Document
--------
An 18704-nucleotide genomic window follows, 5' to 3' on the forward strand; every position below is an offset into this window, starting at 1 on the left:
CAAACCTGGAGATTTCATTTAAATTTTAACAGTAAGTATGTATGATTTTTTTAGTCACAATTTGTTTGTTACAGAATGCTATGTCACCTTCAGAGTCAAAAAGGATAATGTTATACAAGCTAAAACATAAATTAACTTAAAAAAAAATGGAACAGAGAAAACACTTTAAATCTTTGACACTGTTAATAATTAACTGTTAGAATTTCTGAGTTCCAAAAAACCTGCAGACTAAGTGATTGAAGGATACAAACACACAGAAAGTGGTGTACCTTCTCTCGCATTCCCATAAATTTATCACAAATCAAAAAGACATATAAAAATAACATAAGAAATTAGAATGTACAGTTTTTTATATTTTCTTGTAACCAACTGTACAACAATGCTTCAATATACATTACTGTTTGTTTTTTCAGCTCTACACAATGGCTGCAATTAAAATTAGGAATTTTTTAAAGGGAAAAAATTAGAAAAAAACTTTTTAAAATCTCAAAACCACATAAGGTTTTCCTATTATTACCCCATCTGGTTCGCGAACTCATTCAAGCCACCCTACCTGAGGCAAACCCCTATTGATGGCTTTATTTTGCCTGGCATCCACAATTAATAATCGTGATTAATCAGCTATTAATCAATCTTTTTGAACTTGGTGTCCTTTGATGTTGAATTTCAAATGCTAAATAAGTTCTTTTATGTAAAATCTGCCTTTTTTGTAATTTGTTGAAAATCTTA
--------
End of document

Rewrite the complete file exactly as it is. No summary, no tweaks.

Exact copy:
An 18704-nucleotide genomic window follows, 5' to 3' on the forward strand; every position below is an offset into this window, starting at 1 on the left:
CAAACCTGGAGATTTCATTTAAATTTTAACAGTAAGTATGTATGATTTTTTTAGTCACAATTTGTTTGTTACAGAATGCTATGTCACCTTCAGAGTCAAAAAGGATAATGTTATACAAGCTAAAACATAAATTAACTTAAAAAAAAATGGAACAGAGAAAACACTTTAAATCTTTGACACTGTTAATAATTAACTGTTAGAATTTCTGAGTTCCAAAAAACCTGCAGACTAAGTGATTGAAGGATACAAACACACAGAAAGTGGTGTACCTTCTCTCGCATTCCCATAAATTTATCACAAATCAAAAAGACATATAAAAATAACATAAGAAATTAGAATGTACAGTTTTTTATATTTTCTTGTAACCAACTGTACAACAATGCTTCAATATACATTACTGTTTGTTTTTTCAGCTCTACACAATGGCTGCAATTAAAATTAGGAATTTTTTAAAGGGAAAAAATTAGAAAAAAACTTTTTAAAATCTCAAAACCACATAAGGTTTTCCTATTATTACCCCATCTGGTTCGCGAACTCATTCAAGCCACCCTACCTGAGGCAAACCCCTATTGATGGCTTTATTTTGCCTGGCATCCACAATTAATAATCGTGATTAATCAGCTATTAATCAATCTTTTTGAACTTGGTGTCCTTTGATGTTGAATTTCAAATGCTAAATAAGTTCTTTTATGTAAAATCTGCCTTTTTTGTAATTTGTTGAAAATCTTA